Sorting Through the Records

I wonder what my mother would be thinking about these times. When she was pregnant with me, and her husband was at war, she lived with her mother and father, a father she adored. He died two weeks before Christmas, 1943. I was born in April, 1944. My father was serving as a Captain in the Army and stationed in the Philippines. When the war ceased, he came to a country where the dignity of the office of the President was assumed.
Today is her birthday.

 

Sorting through the Records

“I’ll toss the ones I’ll never listen to,”
my mother says, “or give them to Grace
who’ll sell them at the Lutheran Home.”
I can see my mother dusting each record,
setting aside the ones she doesn’t remember,
finding ones that take her to the dance floor
where she jitterbugged, fox trotted, slow
danced with my father. “I can still see us.
Dancing to ‘Polka Dots and Moonbeams.’
My dress had polka dots. I know that’s dumb.”
It was 1940. The war was waiting
for my father. He graduated, the next day
took a bus to boot camp, became the captain
of a black company and slogged through the mud
of France and Belgium, then into the jungle rot
of the Philippines. Through Basic, he ate, slept,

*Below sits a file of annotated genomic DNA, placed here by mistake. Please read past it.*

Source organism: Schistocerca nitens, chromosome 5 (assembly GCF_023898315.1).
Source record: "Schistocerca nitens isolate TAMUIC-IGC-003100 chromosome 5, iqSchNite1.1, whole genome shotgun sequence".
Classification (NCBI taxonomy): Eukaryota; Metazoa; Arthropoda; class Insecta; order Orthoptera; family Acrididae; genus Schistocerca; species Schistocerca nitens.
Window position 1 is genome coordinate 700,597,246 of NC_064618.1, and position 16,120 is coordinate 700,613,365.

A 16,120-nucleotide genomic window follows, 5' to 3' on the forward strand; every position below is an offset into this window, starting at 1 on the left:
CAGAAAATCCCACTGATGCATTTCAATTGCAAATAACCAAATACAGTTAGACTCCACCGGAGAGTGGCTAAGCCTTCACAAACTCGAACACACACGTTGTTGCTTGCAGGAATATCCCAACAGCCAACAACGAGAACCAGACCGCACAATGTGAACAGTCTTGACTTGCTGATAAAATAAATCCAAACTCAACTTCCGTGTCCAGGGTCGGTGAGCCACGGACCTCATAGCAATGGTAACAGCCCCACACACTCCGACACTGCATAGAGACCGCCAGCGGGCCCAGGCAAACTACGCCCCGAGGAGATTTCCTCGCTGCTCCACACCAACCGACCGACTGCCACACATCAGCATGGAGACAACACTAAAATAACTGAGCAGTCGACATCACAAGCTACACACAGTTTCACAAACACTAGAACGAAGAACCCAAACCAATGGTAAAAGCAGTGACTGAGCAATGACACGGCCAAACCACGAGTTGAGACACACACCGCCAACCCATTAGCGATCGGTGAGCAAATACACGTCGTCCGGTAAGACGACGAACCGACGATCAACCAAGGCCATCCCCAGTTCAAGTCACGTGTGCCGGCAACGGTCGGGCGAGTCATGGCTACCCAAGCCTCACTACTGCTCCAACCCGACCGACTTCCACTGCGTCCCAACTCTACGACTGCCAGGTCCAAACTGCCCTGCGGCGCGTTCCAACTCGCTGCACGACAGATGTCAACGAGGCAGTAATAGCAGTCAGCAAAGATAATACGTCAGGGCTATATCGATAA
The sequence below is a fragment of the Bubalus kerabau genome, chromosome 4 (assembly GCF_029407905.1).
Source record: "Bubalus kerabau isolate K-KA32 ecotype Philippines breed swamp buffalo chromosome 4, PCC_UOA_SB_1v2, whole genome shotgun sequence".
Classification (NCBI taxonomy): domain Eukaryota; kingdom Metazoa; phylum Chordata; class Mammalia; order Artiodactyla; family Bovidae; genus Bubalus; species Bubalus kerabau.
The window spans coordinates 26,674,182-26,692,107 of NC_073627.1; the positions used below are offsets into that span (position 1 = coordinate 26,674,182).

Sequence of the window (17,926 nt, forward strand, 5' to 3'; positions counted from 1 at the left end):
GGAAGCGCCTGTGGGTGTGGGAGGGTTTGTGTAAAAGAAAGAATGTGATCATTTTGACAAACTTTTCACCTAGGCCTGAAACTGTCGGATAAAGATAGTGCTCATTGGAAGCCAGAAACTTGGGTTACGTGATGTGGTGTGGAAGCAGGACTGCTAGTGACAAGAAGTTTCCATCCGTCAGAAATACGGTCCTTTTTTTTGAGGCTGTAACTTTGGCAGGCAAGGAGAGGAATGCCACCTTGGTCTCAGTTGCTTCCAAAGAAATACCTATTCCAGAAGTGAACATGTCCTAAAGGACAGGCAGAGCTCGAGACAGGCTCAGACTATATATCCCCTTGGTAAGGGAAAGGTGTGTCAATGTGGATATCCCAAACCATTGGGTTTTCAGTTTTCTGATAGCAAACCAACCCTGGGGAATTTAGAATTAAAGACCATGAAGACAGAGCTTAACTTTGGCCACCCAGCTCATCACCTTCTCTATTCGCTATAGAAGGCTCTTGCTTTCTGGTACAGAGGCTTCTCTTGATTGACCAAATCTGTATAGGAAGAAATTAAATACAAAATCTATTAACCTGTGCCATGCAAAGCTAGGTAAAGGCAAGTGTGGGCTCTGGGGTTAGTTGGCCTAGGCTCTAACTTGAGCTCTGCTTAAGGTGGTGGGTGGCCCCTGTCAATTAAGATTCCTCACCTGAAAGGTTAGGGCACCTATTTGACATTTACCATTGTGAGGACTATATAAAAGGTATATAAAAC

bathed with the white soldiers, used the whites only
toilets, drank from the fountains just for whites.
At the day’s end, he saluted his men,
then dismissed them to their sergeant. “I thought
that’s just the way it was,” he said only once,
his brow furrowed like the rows the tanks cut deep
in the camp dust. Every week, he wrote my mother
ending always with the same PS. “I know this war
will never end.” She waited. One New Year’s Eve
he sent her violets from France. She pinned them
on her coat, stood outside, listened to the clang
and clamor of midnight. Tonight she’ll play
Frank Sinatra singing “I Bought You Violets
for Your Furs.” Later in the week, she’ll go
to her line dance lesson with some friends.

First published in Harpur Palate, 2005
Collected in Broken Symmetry, Wayne State University Press

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Visit Roan & Black and Cabbages & Kings and Reader’s World to find Jack’s books in West Michigan.

Click here to subscribe to receive Jack’s poems and news in your inbox.

Click here for Jack’s entire collection, In Time — poems for the current administration.

Click here to watch Jack’s TedX talk.

And, of course, click here to visit ridl.com, check out what Jack’s been up to, maybe say hi!

Broken Symmetry

What can one say when it feels as if even when we wake to a day that begins in our calm going about what we do every day, some unfathomable shock splits us off from fully attending to our own loved worlds?

Broken Symmetry

Angels never have to worry
about their wings: lose a feather here